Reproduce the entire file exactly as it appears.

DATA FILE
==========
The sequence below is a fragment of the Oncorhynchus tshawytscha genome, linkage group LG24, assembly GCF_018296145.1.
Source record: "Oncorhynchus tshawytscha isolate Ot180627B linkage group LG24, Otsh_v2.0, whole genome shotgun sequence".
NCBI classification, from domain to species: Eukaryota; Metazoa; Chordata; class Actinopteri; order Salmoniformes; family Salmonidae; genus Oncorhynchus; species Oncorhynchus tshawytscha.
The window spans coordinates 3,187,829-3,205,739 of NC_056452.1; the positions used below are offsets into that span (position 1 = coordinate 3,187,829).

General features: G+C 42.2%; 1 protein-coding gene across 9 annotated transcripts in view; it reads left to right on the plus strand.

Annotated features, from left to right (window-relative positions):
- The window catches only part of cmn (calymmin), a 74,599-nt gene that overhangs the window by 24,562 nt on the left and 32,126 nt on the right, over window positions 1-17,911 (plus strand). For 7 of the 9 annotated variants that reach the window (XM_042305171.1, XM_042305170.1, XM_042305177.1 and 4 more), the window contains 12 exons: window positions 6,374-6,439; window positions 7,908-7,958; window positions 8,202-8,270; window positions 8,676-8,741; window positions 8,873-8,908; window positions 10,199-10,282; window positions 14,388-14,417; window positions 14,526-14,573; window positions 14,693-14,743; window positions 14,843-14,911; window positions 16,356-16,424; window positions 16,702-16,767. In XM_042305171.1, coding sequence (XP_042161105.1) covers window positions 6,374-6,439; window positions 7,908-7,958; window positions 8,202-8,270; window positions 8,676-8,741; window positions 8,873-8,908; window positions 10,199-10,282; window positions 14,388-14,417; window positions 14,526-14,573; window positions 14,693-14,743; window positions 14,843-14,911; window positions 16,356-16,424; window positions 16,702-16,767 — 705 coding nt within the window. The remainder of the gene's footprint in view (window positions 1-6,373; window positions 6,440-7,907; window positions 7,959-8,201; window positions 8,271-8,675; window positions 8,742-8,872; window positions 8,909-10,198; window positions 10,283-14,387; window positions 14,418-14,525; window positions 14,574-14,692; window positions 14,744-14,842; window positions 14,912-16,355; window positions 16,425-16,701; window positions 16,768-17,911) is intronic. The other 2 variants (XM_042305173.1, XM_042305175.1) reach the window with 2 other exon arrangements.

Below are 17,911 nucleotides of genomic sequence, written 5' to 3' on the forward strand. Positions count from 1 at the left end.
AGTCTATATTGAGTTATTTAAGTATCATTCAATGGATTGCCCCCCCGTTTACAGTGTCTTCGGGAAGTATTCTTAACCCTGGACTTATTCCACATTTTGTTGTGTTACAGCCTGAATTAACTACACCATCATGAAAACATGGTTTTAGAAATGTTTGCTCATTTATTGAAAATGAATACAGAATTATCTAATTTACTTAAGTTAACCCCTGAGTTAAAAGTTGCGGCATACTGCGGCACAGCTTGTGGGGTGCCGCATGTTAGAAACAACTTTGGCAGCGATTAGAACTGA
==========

The sequence below is a fragment of the Oncorhynchus tshawytscha genome, linkage group LG24, assembly GCF_018296145.1.
Source record: "Oncorhynchus tshawytscha isolate Ot180627B linkage group LG24, Otsh_v2.0, whole genome shotgun sequence".
NCBI classification, from domain to species: Eukaryota; Metazoa; Chordata; class Actinopteri; order Salmoniformes; family Salmonidae; genus Oncorhynchus; species Oncorhynchus tshawytscha.
The window spans coordinates 3,187,829-3,205,739 of NC_056452.1; the positions used below are offsets into that span (position 1 = coordinate 3,187,829).

General features: G+C 42.2%; 1 protein-coding gene across 9 annotated transcripts in view; it reads left to right on the plus strand.

Annotated features, from left to right (window-relative positions):
- The window catches only part of cmn (calymmin), a 74,599-nt gene that overhangs the window by 24,562 nt on the left and 32,126 nt on the right, over window positions 1-17,911 (plus strand). For 7 of the 9 annotated variants that reach the window (XM_042305171.1, XM_042305170.1, XM_042305177.1 and 4 more), the window contains 12 exons: window positions 6,374-6,439; window positions 7,908-7,958; window positions 8,202-8,270; window positions 8,676-8,741; window positions 8,873-8,908; window positions 10,199-10,282; window positions 14,388-14,417; window positions 14,526-14,573; window positions 14,693-14,743; window positions 14,843-14,911; window positions 16,356-16,424; window positions 16,702-16,767. In XM_042305171.1, coding sequence (XP_042161105.1) covers window positions 6,374-6,439; window positions 7,908-7,958; window positions 8,202-8,270; window positions 8,676-8,741; window positions 8,873-8,908; window positions 10,199-10,282; window positions 14,388-14,417; window positions 14,526-14,573; window positions 14,693-14,743; window positions 14,843-14,911; window positions 16,356-16,424; window positions 16,702-16,767 — 705 coding nt within the window. The remainder of the gene's footprint in view (window positions 1-6,373; window positions 6,440-7,907; window positions 7,959-8,201; window positions 8,271-8,675; window positions 8,742-8,872; window positions 8,909-10,198; window positions 10,283-14,387; window positions 14,418-14,525; window positions 14,574-14,692; window positions 14,744-14,842; window positions 14,912-16,355; window positions 16,425-16,701; window positions 16,768-17,911) is intronic. The other 2 variants (XM_042305173.1, XM_042305175.1) reach the window with 2 other exon arrangements.

Below are 17,911 nucleotides of genomic sequence, written 5' to 3' on the forward strand. Positions count from 1 at the left end.
AGTCTATATTGAGTTATTTAAGTATCATTCAATGGATTGCCCCCCCGTTTACAGTGTCTTCGGGAAGTATTCTTAACCCTGGACTTATTCCACATTTTGTTGTGTTACAGCCTGAATTAACTACACCATCATGAAAACATGGTTTTAGAAATGTTTGCTCATTTATTGAAAATGAATACAGAATTATCTAATTTACTTAAGTTAACCCCTGAGTTAAAAGTTGCGGCATACTGCGGCACAGCTTGTGGGGTGCCGCATGTTAGAAACAACTTTGGCAGCGATTAGAACTGA